“Greenwashing is the new climate denial”, according to Laurence Tubiana, the chief executive of the European Climate Foundation and a key architect of the 2015 Paris Agreement. In Tubiana’s view, greenwashing is more dangerous and insidious than climate denial, because, without accountability rules, it is harder to identify.

Our industry must take some responsibility for the prevalence of this insidious marketing ploy, which is undermining the many genuine sustainability efforts. Greenwashing contributes to the climate crisis because it serves as a fig leaf for those companies who continue to resist doing the actual work required to make their operations sustainable, allowing them to present a palatable image to consumers while continuing to profit from climate-damaging practices. 

Corporations are even using what is referred to as ‘zombie data’ to pass off their systems and products as sustainable. According to a report from financial thinktank Planet Tracker, the fashion industry, for example, has a “serious misinformation problem” – with companies relying on zombie data to label products as sustainable and environmentally friendly when they’re anything but.

It could be argued that greenwashing is a by-product of adland’s obsession with whichever cause happens to be in vogue at any given time. Let’s face it: each awards season brings with it a new societal, environmental or humanitarian issue that brands and agencies hang their marketing agendas on. ‘Fashionable’ issues in the past have included homelessness, plastic, racism, and gender inequality. While efforts to do some good in the world or to give a platform to a cause that would otherwise go under the radar are laudable, the short termism with which many brands approach these systemic problems is not. A societal issue is not something to be picked up and then swiftly dropped as soon as a more topical cause - with more potential to be an award-winner - comes along.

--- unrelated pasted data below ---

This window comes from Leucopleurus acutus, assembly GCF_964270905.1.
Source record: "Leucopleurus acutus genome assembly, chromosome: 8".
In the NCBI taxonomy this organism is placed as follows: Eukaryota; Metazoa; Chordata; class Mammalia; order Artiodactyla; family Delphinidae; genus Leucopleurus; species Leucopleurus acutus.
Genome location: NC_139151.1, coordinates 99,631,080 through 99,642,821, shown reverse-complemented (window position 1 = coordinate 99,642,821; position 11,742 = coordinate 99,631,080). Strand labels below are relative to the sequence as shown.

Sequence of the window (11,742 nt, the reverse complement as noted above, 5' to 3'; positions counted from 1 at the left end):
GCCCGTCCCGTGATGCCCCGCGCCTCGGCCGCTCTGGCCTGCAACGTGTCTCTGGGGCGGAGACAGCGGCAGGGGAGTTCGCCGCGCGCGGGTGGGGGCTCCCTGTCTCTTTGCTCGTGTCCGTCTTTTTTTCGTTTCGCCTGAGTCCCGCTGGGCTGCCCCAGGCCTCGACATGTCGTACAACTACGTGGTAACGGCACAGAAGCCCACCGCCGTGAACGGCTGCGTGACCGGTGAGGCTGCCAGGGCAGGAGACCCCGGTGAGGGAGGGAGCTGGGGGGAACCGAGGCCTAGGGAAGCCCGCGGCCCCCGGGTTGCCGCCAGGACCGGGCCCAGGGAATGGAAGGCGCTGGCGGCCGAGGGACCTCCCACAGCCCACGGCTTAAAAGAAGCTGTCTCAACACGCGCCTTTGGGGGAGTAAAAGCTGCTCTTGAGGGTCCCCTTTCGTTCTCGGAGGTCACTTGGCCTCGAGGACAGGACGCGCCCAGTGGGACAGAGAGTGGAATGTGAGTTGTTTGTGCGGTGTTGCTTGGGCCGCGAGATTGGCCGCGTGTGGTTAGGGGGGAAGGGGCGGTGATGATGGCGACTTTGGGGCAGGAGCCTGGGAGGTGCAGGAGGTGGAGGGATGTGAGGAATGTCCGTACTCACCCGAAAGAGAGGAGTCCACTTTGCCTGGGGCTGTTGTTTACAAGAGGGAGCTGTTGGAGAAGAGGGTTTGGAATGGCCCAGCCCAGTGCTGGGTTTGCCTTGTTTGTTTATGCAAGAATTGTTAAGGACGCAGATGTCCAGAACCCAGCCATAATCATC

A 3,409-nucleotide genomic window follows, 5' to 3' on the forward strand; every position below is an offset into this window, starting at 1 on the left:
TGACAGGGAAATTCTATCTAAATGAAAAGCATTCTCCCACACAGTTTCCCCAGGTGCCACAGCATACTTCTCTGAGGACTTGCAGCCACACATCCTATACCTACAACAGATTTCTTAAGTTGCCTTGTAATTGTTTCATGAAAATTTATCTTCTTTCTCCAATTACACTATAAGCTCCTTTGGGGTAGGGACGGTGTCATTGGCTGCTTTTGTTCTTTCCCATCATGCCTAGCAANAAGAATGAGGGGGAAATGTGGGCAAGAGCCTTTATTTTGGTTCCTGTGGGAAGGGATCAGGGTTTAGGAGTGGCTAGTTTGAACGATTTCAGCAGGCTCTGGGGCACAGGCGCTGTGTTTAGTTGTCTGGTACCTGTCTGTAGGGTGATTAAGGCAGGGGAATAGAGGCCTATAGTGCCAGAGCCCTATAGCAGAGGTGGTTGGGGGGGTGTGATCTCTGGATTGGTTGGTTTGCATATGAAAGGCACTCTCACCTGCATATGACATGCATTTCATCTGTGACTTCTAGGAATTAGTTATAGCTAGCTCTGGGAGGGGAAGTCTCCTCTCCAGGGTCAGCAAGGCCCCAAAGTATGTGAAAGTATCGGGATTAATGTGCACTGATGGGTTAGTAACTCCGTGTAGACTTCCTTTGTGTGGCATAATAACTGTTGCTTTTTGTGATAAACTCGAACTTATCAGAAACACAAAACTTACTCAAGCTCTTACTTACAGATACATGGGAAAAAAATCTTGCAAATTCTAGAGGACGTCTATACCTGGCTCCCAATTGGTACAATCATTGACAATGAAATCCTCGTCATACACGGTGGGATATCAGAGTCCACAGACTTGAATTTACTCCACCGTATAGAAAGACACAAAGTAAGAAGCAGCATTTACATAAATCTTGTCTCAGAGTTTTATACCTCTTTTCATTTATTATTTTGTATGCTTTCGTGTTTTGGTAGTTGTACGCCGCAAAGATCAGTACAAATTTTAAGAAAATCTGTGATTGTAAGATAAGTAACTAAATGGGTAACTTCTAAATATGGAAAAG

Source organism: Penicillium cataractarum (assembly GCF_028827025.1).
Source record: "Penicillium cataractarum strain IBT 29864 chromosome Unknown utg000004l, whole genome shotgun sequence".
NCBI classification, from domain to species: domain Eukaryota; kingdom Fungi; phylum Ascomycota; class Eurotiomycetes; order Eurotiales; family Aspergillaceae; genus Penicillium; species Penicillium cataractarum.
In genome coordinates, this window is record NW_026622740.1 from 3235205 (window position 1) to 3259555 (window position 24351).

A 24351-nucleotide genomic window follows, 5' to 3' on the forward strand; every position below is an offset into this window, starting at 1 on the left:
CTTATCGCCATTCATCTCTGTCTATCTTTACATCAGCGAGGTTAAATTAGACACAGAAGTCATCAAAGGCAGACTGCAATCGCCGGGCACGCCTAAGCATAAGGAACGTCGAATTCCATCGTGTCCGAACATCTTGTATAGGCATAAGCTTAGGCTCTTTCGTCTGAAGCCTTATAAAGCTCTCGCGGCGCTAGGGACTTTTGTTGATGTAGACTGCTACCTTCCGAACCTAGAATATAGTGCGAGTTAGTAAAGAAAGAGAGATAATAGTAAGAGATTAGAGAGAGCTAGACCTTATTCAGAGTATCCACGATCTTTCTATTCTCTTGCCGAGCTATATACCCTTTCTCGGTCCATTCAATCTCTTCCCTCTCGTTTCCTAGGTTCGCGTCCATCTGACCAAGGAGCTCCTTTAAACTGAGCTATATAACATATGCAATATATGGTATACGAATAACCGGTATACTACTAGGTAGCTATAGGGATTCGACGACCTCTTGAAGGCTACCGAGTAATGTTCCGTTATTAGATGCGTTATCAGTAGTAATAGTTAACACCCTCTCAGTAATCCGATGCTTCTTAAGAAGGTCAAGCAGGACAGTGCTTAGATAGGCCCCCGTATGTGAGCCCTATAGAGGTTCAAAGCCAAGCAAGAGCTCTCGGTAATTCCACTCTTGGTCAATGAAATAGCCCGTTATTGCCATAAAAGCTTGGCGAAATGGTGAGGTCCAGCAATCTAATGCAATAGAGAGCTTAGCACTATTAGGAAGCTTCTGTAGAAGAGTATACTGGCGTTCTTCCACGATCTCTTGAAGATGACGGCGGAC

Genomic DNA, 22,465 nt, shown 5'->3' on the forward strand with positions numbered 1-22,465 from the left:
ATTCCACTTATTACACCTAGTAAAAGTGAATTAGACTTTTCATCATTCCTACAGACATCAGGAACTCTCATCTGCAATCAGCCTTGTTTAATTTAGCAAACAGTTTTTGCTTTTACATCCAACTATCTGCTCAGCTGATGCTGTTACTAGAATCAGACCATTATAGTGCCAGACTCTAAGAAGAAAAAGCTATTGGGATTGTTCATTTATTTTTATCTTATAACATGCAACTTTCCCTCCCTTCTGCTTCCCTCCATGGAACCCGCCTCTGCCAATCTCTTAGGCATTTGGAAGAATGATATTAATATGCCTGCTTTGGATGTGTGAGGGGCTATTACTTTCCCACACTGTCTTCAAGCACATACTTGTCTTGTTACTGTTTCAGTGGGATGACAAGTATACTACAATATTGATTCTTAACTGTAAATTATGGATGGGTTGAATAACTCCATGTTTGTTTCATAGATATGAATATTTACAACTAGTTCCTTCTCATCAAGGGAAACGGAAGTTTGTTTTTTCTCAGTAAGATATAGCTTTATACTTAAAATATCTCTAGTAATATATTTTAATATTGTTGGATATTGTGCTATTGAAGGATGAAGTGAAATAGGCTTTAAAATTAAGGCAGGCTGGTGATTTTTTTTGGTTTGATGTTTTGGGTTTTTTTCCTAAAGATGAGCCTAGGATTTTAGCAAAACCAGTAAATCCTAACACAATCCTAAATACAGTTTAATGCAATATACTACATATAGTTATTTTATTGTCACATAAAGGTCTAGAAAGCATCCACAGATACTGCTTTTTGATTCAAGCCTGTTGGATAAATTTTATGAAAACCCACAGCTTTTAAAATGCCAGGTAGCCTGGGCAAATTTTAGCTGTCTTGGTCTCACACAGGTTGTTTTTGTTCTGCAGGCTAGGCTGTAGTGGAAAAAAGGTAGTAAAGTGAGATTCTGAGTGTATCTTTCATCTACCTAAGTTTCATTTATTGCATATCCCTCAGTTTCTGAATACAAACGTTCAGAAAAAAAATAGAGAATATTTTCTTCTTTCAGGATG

If brands truly want to be considered a force of good in the world, then they need to make, and act, on long-term pledges that go beyond getting a hashtag to trend for a few hours. Contrast the amount of fleeting awards-bait campaigns we’ve seen over recent years with the meaningful, long-term business commitments from brands like Allbirds, Patagonia and Ben & Jerry’s - all of which, like Havas, are certified B Corporations, committed to upholding high social and environmental standards. It is brands like these that our industry – and its award shows – should not just celebrate, but actively aspire to. They’ve shown the world how to succeed and grow as a business by putting people and planet on equal footing with profit.

Consumer trust in business has exceeded nonprofits, governments, and the media, according to a recent Edelman Trust Barometer. With the world is in crisis and undergoing some of the biggest challenges in recent memory, the brands actually making a difference are demonstrating to consumers what businesses can be capable of – and are shifting mindsets as a result. Yet many brands still seem content to do little more in terms of CSR than pay lip service to a topical cause, and by focusing only on short-term gains, are blowing a big opportunity.

Those of us working in marketing who genuinely want to make a positive societal impact must accept that doing so requires commitment, dedication, and in many cases major structural change. It is not easy, nor is it a short-term play – but as well as being the right thing to do, it will pay off, with consumers increasingly conscious of brands’ social responsibilities.

But what a brief! There’s no limit to the opportunities for businesses to make themselves more useful – and frankly, more interesting – in the world. In fact, I’d say it’s the creative opportunity of a lifetime.

Alternatively, for those lacking ambition or imagination: it’s a chance to hitch your logo to another passing bandwagon; boring at best, disingenuous and dangerous at its worst. Take your pick – either way, it won’t go unnoticed.

Vicki will be writing a column for the MAD//Fest Newsletter regularly throughout the year. Find out more here